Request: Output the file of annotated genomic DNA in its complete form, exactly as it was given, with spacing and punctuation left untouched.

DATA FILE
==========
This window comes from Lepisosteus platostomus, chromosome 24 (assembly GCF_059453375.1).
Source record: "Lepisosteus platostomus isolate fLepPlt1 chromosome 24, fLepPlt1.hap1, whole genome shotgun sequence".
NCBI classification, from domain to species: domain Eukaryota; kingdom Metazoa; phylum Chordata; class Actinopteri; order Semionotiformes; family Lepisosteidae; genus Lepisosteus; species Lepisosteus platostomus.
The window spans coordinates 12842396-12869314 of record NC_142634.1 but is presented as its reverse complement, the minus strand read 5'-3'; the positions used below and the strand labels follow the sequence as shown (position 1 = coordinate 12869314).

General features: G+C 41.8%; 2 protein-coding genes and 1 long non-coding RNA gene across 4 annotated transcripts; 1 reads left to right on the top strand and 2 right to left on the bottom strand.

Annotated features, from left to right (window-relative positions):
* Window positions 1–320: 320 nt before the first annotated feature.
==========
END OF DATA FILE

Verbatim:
This window comes from Lepisosteus platostomus, chromosome 24 (assembly GCF_059453375.1).
Source record: "Lepisosteus platostomus isolate fLepPlt1 chromosome 24, fLepPlt1.hap1, whole genome shotgun sequence".
NCBI classification, from domain to species: domain Eukaryota; kingdom Metazoa; phylum Chordata; class Actinopteri; order Semionotiformes; family Lepisosteidae; genus Lepisosteus; species Lepisosteus platostomus.
The window spans coordinates 12842396-12869314 of record NC_142634.1 but is presented as its reverse complement, the minus strand read 5'-3'; the positions used below and the strand labels follow the sequence as shown (position 1 = coordinate 12869314).

General features: G+C 41.8%; 2 protein-coding genes and 1 long non-coding RNA gene across 4 annotated transcripts; 1 reads left to right on the top strand and 2 right to left on the bottom strand.

Annotated features, from left to right (window-relative positions):
* Window positions 1–320: 320 nt before the first annotated feature.